We continue to piazzetta del Francia, then left onto Via Castiglione, as far as piazza della Mercanzia, to arrive at Via Santo Stefano, at building number 4, is Torre degli Alberici, located next to thirteenthcentury Case Serracchioli, where the old shop built at the base in 1273 is still preserved. On the left, along Via del Luzzo, we arrive at Via Maggiore, where in the distance above the porticoes, towards Porta Mazzini (left side), we can see the Oseletti tower; we go through and continue along Via Castel Tialto, then go up Via San Vitale (right side portico) to Piazza di Porta Ravegnana.
Here, we find the Two Towers symbol of medieval Bologna: the Asinelli (97 m) and the Garisenda (48 m) towers, mentioned in the Divine Comedy (there is a plaque with some verses).
We continue along Via Rizzoli, up to building number 34, entering the Acquaderni Gallery, on the site of the ancient Church of San Giobbe.
We exit through Via Oberdan, to the right and, then, to the left, we reach Via San Niccolò (after the church), right on Via degli Albari and then on Via Albiroli, to visit Casa torre dei Guidozagni (right) and the tower of Prendiparte (left) known as the Coronata, now also a Bed & Breakfast.
We go up to Via Sant’Alò (plaque in memory of Guercino), then, on the right, to Via Altabella is the tower of the Azzoguidi, with the base made of selenite blocks. From here on the right, we look up to find the imposing bell tower of the Cathedral of San Pietro, built around a pre-existing cylindrical tower of the Byzantine age. Access to the Basilica is from Via Indipendenza. We cross the street to enter Via Manzoni (remaining in the portico) at building number 4, in the atrium of the Medieval Museum, the Casa Torre Conoscenti (XIII century) – (accessible wc). We return to Via Indipendenza (right side), crossing Via Ugo Bassi and Piazza del Nettuno, we pass under the vault of the Podestà (acoustic effect at the two opposite corners) up to piazza Re Enzo where the Lambertini tower is located, in a corner in Palazzo Re Enzo, called “of the women” because it was once used as a women’s prison.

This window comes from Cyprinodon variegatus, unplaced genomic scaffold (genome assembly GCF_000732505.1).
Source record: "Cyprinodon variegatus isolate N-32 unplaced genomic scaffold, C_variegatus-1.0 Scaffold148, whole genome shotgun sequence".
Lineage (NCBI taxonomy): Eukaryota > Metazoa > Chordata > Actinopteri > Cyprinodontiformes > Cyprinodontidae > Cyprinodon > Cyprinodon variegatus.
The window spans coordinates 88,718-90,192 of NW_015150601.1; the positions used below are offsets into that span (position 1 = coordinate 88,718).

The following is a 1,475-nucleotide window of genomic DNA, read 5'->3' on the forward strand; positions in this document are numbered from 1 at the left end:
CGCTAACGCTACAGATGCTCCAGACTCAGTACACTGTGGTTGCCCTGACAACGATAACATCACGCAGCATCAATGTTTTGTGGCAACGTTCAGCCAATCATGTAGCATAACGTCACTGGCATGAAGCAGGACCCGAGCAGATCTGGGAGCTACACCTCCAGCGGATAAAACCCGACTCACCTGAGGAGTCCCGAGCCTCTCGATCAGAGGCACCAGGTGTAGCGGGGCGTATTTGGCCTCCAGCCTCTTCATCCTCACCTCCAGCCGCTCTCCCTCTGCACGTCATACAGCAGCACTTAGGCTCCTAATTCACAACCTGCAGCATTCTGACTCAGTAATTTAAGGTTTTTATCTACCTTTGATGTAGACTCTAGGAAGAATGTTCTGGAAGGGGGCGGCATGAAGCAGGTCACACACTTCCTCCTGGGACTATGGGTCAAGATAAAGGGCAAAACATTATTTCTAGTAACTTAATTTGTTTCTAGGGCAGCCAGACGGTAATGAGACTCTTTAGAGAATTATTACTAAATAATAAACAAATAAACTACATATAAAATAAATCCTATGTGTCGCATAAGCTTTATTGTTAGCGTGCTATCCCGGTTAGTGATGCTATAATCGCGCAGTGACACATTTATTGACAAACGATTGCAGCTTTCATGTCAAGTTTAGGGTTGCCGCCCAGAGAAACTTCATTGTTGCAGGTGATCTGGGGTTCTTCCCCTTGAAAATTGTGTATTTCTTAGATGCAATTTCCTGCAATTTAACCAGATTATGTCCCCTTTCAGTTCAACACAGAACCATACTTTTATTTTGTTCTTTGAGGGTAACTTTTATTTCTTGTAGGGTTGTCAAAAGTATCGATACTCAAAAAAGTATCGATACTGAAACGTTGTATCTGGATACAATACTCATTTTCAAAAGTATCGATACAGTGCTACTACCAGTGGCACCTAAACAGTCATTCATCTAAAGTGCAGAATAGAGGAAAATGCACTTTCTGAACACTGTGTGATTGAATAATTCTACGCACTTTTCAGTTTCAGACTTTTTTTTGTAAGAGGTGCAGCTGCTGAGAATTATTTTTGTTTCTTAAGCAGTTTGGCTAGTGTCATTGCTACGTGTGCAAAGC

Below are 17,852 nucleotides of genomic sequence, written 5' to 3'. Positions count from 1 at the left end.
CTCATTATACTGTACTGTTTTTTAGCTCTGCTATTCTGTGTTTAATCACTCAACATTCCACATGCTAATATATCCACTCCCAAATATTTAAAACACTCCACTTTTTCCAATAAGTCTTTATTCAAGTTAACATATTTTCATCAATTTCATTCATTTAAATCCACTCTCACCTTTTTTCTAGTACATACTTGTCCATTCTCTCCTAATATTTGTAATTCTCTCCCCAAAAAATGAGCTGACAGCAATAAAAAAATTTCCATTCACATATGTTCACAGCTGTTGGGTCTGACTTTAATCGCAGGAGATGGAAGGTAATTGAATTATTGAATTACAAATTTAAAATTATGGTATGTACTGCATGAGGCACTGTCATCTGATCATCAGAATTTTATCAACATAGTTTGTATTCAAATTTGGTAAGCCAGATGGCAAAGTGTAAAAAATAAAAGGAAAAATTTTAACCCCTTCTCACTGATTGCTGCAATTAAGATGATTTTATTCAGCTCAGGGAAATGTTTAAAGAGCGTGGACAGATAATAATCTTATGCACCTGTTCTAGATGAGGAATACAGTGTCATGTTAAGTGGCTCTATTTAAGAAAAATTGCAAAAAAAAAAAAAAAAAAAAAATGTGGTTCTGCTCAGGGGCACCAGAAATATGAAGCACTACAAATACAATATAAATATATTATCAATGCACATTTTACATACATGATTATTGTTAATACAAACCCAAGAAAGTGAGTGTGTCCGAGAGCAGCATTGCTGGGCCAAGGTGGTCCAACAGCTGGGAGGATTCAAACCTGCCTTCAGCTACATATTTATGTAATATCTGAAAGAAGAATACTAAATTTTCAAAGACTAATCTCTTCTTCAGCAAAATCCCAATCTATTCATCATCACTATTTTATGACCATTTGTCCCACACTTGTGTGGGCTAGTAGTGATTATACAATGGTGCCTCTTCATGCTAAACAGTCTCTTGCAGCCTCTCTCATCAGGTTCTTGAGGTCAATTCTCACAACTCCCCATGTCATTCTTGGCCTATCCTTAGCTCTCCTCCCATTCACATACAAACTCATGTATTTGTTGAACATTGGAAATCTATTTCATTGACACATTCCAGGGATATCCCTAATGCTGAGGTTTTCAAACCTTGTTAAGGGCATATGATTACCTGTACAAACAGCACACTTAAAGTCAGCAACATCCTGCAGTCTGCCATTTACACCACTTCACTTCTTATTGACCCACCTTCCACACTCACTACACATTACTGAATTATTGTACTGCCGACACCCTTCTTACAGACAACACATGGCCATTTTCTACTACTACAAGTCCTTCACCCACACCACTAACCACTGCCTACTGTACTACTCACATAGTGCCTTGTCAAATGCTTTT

From here, we can see the Uguzzoni tower appear over roofs of homes. We cross Piazza Maggiore to admire the Clock Tower and the facade of Palazzo D’Accursio with the statue of Pope Gregory XIII.
From Piazza Maggiore, we return to Piazza del Nettuno: on the right, we see Torre dell’Arengo, above the Voltone, opposite to it, at the beginning of Via Indipendenza, we see the Scappi tower, incorporated into the homonymous palace and linked to King Enzo’s attempt to flee. We continue by accessing the courtyards of the municipal building (accessible wc) and then exit right onto Via Ugo Bassi.
At the corner with via Veneziani, we see the last tower of our itinerary: Torrone, used as a prison until 1830. And here, our route ends, at the parking lot of Piazza Roosevelt.